Q: What surprises you most about the horror authors you’ve met?

A: That they aren’t scary. At all. In fact, they are funnier and quirkier than most writers I’ve met.

Q: Who is the scariest famous horror figure, and why?

A: Jack the Ripper, because we have no idea who he was. Facelessness is one of the core instigators of terror. On top of this, he was savage, shrewd, and elusive. Jack had it all…

Q: Who is your favorite famous horror figure, and why?

A: Aside from Jack the Ripper, I’d say Elizabeth Bathory or Delphine LaLaurie… because these women were truly wicked in a time when we weren’t socially equipped to accept, let alone deal with, evil women.

Q: Is there anything you strictly prohibit in your writing?

A: I have a few rules, yes. One, I never hurt animals. It’s a cheap shot. Two, I never write sexual assault for the sake of titillation, and three, I will not walk reader’s through the abuse of a child.

Q: Recently, an idea you and I are working on has interested a major player, which means we are about to go on a research road-trip in California. What excites you most about this get together?

A: Rolling down the window and singing at the top of our lungs. I’m also very excited about the haunted cabin up in gold country your friend has arranged for us to stay in. That will rock. Finally it’s going to be seriously cool having the meeting with that big guy down in LA.

* * *

Alistair’s website will be live soon, and we’ll announce it here. Meanwhile, you can hook up with him at



Tomorrow, Saturday the 14th,  I’m signing books at Dark Delicacies alongside one of my childhood idols, Lara Parker, who played Angelique on the original Dark Shadows, and I’m just a wee bit giddy about it.  Woohoo! I get to sit next to Angelique!  Very little arouses my inner fangirl, but this sure does!

Quentin Angelique

Dark Shadows came on when I was in elementary school.  Because it had a spooky feel I raced home to watch it every day.  At first, I hung in with the series simply because gothically spooky old Collinwood looked like it should be full of ghosts, but when vampire Barnabus Collins was barnaintroduced – quickly followed by witches (Angelique!), ghosts (Quentin!), werewolves and all sorts of other delights – I was well and truly hooked.

Dark Shadows touched every facet of my life.  From earliest childhood I could never get enough of ghosts and folklore, and this show fed me more and more variations, frequently sending me on library adventures to research whatever the occult theme of the month was.  Thanks to Dark Shadows I knew about things like witchcraft, the I Ching and tarot  at a very tender age.  I wrote my own Dark Shadows (and Star Trek) “novels” by night, and even wrote my first satires using those series.  I even became more interested in my STpiano lessons because I loved the song, “Quentin’s Theme,” and worked out a sweepingly long version on my own before finally finding the sheet music.  I figured out “Josette’s Theme ,too and made my music teacher proud.  Too bad I wouldn’t practice anything else. (Except The Beatles’ “Paperback Writer,” which became my personal theme the first time I heard it. That hasn’t changed – some things never do.)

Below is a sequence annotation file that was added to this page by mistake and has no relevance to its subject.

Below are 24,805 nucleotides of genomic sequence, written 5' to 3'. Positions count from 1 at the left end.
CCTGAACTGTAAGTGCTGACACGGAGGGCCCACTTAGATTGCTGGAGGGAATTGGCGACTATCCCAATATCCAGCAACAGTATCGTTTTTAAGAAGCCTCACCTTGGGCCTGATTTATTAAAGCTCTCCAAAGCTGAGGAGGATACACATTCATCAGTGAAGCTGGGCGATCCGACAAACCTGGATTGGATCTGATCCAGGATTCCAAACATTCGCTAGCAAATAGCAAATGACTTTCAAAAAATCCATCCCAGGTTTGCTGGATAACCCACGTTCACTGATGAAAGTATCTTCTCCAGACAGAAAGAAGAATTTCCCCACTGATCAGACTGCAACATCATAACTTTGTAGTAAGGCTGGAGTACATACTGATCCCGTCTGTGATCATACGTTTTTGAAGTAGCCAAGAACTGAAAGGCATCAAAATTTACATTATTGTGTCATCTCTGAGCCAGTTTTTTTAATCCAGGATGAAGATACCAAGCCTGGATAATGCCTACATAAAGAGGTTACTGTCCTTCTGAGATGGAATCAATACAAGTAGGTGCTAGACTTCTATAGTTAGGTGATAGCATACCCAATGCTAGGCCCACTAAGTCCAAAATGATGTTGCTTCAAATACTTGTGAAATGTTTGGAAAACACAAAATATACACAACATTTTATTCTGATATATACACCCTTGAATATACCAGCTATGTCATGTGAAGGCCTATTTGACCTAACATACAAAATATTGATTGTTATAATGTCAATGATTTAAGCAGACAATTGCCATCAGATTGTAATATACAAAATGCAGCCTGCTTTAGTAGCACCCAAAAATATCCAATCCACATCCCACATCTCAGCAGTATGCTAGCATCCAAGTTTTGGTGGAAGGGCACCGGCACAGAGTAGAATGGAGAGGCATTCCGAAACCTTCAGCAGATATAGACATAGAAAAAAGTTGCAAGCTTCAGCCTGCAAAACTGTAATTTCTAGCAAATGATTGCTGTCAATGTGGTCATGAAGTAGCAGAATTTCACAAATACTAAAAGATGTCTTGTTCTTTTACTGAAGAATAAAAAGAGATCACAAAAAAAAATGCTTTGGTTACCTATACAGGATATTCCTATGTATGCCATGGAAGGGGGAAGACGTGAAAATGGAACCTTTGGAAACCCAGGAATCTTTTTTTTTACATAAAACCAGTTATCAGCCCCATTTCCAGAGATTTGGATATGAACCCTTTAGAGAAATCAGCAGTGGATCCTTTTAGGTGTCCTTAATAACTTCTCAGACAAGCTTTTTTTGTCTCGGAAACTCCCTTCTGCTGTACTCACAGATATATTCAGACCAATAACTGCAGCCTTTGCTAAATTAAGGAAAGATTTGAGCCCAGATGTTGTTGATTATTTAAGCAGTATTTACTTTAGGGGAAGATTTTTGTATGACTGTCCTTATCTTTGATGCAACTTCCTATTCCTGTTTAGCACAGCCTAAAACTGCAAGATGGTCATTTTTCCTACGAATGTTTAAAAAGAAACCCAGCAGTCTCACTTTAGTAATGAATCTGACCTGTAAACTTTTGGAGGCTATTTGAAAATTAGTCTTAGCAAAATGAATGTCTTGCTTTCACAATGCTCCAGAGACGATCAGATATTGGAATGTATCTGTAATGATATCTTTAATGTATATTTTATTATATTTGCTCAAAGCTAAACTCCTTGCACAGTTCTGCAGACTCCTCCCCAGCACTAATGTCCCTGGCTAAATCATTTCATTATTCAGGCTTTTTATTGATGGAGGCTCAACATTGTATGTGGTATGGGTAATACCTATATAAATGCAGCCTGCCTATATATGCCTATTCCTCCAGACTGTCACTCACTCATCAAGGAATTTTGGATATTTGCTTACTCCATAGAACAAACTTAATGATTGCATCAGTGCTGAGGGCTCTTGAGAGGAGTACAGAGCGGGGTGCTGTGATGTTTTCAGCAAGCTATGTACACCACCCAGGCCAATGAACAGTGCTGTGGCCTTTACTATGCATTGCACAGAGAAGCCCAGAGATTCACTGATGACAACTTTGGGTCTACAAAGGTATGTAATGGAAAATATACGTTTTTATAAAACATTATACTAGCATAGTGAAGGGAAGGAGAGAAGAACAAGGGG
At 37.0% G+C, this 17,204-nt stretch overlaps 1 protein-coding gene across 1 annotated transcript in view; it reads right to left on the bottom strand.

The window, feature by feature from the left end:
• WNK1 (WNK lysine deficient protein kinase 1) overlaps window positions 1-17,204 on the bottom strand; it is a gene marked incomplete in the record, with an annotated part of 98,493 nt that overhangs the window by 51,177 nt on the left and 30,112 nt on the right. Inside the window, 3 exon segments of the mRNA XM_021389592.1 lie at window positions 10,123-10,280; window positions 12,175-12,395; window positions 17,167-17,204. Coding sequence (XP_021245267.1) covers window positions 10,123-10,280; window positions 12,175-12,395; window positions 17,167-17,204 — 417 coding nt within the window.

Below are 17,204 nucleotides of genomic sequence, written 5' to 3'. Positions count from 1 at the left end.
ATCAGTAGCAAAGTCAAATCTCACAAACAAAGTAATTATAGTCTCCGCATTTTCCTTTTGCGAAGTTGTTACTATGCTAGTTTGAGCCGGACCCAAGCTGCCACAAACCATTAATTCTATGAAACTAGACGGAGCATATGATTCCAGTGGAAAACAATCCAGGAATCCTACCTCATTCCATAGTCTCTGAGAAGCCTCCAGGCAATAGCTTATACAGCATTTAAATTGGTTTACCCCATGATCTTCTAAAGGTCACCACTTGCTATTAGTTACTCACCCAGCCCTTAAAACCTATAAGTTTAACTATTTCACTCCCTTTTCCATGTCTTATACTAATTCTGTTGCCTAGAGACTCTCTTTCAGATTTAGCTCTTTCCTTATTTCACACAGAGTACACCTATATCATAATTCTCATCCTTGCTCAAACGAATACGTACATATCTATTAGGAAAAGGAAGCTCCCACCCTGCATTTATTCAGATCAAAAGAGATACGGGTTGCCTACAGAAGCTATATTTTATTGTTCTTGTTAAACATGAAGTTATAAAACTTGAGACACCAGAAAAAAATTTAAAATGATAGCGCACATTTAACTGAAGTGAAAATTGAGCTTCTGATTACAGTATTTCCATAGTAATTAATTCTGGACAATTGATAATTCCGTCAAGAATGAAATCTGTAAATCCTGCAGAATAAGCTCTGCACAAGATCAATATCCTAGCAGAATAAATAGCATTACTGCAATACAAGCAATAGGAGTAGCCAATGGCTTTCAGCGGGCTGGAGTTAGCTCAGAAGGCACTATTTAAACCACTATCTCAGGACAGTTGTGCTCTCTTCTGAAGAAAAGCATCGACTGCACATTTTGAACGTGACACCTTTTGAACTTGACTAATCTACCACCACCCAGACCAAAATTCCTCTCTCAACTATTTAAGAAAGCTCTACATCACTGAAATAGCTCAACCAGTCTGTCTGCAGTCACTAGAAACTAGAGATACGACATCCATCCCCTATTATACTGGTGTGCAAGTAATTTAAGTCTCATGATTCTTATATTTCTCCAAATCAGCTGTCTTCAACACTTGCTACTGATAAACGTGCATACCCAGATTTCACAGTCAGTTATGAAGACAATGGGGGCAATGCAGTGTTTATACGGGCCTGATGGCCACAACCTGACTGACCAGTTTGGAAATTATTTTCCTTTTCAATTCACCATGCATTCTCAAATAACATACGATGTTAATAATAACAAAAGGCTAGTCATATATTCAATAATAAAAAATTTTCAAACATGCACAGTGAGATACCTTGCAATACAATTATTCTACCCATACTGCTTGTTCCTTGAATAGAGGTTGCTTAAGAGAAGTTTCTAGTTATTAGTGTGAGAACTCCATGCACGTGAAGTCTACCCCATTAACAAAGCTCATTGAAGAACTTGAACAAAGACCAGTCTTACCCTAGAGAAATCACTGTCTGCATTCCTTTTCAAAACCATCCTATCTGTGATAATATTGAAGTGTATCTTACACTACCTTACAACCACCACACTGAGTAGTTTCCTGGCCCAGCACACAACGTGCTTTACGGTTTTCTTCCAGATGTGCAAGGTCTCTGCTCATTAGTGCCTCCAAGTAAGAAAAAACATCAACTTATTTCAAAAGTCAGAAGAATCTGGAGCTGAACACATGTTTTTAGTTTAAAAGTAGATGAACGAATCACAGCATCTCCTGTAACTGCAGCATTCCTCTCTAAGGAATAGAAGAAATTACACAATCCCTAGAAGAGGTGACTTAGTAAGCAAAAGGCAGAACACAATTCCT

But back to Dark Shadows. While my soon-to-burgeon hormones couldn’t get enough of Quentin Collins, my favorite character was Angelique, the beautiful witch with an spell to grind with Barnabus and Quentin. My mother made me such a beautiful Angelique gown for Halloween that I wore it two years in a row – I never do anything twice.  How does Dark Shadows impact my life these days?  Well, I’m thoroughly hooked on the Johnny Depp Dark Shadows movie – it’s pastiche made with love and my favorite character DSis Michelle Pfeiffer’s Elizabeth Collins Stoddard. Ms. Pfeiffer has every movement of Joan Bennett’s original down pat. She shows her love of the original. And I often incorporate names from Dark Shadows into my books, usually using them for minor chararacters.  Why? Makes me smile and it’s kind of a tip of the hat and most definitely a thank you for all the inspiration the original show gave me.  Overall, that show informs my work; it was a huge influence in my life.

And now I get to sit next to Lara Parker!  She’s signing her new book, Dark Shadows: Wolf Moon Rising.  At my other side is horror great, Chelsea Quinn Yarbro, signing her new Saint-Germaine novel, Night Pilgrims. Quinn is an official Living nightpLegend of horror, and knighted in Romania. We met before my first Chris Curry novel was even on the stands, when she invited me to take over as HWA treasurer back around 1990. We instantly became and have remained close friends.  Also at the table is Amber Benson, Tara of Buffy the Vampire Slayer, who will be signing the 2014 Buffy calendar. What can I say about Buffy?  One of the best-written shows, ever!